Impact of the Diamond & Pearl series

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The top five characteristics that made the Diamond & Pearl series unique
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  • Monday, May 23, 2011

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This opinion piece has been written by Rockersk08. It expresses the views of the writer, not necessarily those of Bulbagarden networks.
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While most of us are soaking our brains into the Best Wishes series, there is definitely a lot to reflect on its predecessor, the Diamond and Pearl series, and how its variability improved the series as a whole.

My inspiration to write this came from an older column I found about the DP series. In it, the writer mentioned how the series is less predictable than previous ones based on recent events. Now it’s my turn to place some analysis. I was able to completely follow the DP series thanks to DVDs and a new cable connection at home. This article was originally going to be longer, but due to personal time constraints, I had to shave it down to the critical parts.

5. Episode diversification

DP105, the first episode of Galactic Battles.

The Diamond & Pearl series improved on the overall episode flow for the series, as although it had one less episode than the Advanced Generation predecessor, there were many more critical episodes, mini-series episodes, and even some filler episodes that incorporated a much stronger plotline focus than before.

One thing I noticed was the references to previous series, appealing to the long-time anime followers and reminding everyone just how long the anime series has been going on. All seriousness aside, Pokémon is an animated series, and is meant to be enjoyable, even if some of the humor gets a bit old. In a personal sense, the best filler episode was DP105. Get a good laugh!

4. Violence in episodes and characters

DP was a definite first in showing brief yet heightened levels of violence compared to the previous series, with the exception of some banned content from the original series. Paul’s treatment of Chimchar was definitely one (which will be discussed later), but there were other subjects in the series.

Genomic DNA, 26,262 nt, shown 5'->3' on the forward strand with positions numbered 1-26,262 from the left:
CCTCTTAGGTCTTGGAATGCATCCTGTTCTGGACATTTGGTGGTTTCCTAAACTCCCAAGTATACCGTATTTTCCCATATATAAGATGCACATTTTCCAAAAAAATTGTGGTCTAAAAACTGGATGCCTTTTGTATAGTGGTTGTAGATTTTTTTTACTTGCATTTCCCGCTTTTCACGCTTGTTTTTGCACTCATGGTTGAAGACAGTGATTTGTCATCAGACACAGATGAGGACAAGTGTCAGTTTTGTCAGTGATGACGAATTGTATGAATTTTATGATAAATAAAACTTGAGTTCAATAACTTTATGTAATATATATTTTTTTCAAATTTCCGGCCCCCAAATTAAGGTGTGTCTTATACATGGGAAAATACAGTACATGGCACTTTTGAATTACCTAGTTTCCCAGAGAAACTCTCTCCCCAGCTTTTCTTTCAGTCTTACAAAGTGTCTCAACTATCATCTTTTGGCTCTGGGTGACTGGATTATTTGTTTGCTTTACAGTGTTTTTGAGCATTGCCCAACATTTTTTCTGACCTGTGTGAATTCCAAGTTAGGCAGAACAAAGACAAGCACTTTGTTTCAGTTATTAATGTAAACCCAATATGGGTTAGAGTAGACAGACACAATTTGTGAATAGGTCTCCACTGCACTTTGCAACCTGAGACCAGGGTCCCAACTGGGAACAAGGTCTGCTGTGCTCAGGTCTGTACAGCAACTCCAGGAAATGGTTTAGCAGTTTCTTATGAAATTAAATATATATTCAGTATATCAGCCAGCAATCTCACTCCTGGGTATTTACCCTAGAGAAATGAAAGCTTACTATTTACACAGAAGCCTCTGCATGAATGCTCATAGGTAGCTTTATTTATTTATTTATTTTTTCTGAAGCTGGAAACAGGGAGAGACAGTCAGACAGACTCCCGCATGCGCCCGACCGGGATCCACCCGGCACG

Perhaps the most notable in the series would be Pokémon Hunter J. While hunters are not entirely new to the series, J was unique for several reasons. Aside from being a female hunter, she demonstrates that morality is irrelevant to her, going beyond what most antagonists to date have done. In particular, her actions against Ash were more akin to lethal.

When I first saw DP136 in raw Japanese, I noticed when Looker struck down a Galactic Grunt and automatically thought that it would never make the dub, since similar battery incidents were cut out. For once, it wasn’t cut from the dub, as I watched that same episode when it was dubbed and saw the scene unaltered.

Team Galactic also made pursuing their goals visible as they executed two planned attacks. Mars was willing to obliterate all of Iron Island with explosives, Saturn’s Toxicroak doing a number to Croagunk, Chimchar and Electivire, Cyrus’s personal emotional drive, you name it.

Pokémon Hunter J and her Salamence.

3. Ash and Paul

The DP series had more rivalries involved than any of the other series, but the one that always hits the top of the list is Paul. I remember watching the third DP episode and noticing his first impression, his abrupt nature sharply contrasting against Ash. By the end of the series, I truly felt that this rival was leaps and bounds beyond Gary in the original series.

When Paul released his three Starly in DP003, it reminded me of how competitive gamers think of Pokémon today. Treating the Pokémon on our games as objects without bonding to them, while rational in our world, is flat-out wrong in the anime. Paul’s belief of simply grabbing strong Pokémon right off the bat hit me as a reflection on players that try to do as little training as possible, even to where people cheat to not have to train. Drawing more connections to the games, I can understand Ash’s belief of putting in time to raise Pokémon as I’ve clocked numerous hours on my Generation IV games training many competitive Pokémon from eggs.